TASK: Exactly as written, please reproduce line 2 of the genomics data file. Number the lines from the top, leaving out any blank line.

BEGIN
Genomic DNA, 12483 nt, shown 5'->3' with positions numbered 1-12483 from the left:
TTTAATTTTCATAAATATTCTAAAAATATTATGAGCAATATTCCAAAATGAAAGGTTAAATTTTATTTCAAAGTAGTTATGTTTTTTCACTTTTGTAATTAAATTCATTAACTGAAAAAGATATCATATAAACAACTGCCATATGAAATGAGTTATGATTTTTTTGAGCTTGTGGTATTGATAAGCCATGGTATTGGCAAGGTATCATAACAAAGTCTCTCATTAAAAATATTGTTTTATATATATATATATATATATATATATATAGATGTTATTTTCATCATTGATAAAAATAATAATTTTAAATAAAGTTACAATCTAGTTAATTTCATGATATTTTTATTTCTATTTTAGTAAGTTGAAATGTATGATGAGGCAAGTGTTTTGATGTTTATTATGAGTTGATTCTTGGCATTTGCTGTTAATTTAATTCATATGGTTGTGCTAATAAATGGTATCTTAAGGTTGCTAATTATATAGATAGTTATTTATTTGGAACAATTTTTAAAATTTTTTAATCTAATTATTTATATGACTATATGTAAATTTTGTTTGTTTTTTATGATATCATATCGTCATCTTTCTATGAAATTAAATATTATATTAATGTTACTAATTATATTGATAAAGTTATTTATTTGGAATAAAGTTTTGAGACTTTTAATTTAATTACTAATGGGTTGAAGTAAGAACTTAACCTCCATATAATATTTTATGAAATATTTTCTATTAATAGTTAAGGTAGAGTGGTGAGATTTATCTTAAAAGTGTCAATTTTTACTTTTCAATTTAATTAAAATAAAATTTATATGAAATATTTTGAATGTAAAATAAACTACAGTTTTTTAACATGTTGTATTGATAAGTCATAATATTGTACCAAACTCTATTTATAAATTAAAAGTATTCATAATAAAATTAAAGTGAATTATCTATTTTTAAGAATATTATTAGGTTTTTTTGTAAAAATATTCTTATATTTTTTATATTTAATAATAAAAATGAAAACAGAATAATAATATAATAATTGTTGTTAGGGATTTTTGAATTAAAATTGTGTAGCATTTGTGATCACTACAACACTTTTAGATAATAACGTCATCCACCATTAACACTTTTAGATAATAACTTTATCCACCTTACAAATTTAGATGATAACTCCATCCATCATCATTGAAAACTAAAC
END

TTTAATTTTCATAAATATTCTAAAAATATTATGAGCAATATTCCAAAATGAAAGGTTAAATTTTATTTCAAAGTAGTTATGTTTTTTCACTTTTGTAATTAAATTCATTAACTGAAAAAGATATCATATAAACAACTGCCATATGAAATGAGTTATGATTTTTTTGAGCTTGTGGTATTGATAAGCCATGGTATTGGCAAGGTATCATAACAAAGTCTCTCATTAAAAATATTGTTTTATATATATATATATATATATATATATATAGATGTTATTTTCATCATTGATAAAAATAATAATTTTAAATAAAGTTACAATCTAGTTAATTTCATGATATTTTTATTTCTATTTTAGTAAGTTGAAATGTATGATGAGGCAAGTGTTTTGATGTTTATTATGAGTTGATTCTTGGCATTTGCTGTTAATTTAATTCATATGGTTGTGCTAATAAATGGTATCTTAAGGTTGCTAATTATATAGATAGTTATTTATTTGGAACAATTTTTAAAATTTTTTAATCTAATTATTTATATGACTATATGTAAATTTTGTTTGTTTTTTATGATATCATATCGTCATCTTTCTATGAAATTAAATATTATATTAATGTTACTAATTATATTGATAAAGTTATTTATTTGGAATAAAGTTTTGAGACTTTTAATTTAATTACTAATGGGTTGAAGTAAGAACTTAACCTCCATATAATATTTTATGAAATATTTTCTATTAATAGTTAAGGTAGAGTGGTGAGATTTATCTTAAAAGTGTCAATTTTTACTTTTCAATTTAATTAAAATAAAATTTATATGAAATATTTTGAATGTAAAATAAACTACAGTTTTTTAACATGTTGTATTGATAAGTCATAATATTGTACCAAACTCTATTTATAAATTAAAAGTATTCATAATAAAATTAAAGTGAATTATCTATTTTTAAGAATATTATTAGGTTTTTTTGTAAAAATATTCTTATATTTTTTATATTTAATAATAAAAATGAAAACAGAATAATAATATAATAATTGTTGTTAGGGATTTTTGAATTAAAATTGTGTAGCATTTGTGATCACTACAACACTTTTAGATAATAACGTCATCCACCATTAACACTTTTAGATAATAACTTTATCCACCTTACAAATTTAGATGATAACTCCATCCATCATCATTGAAAACTAAAC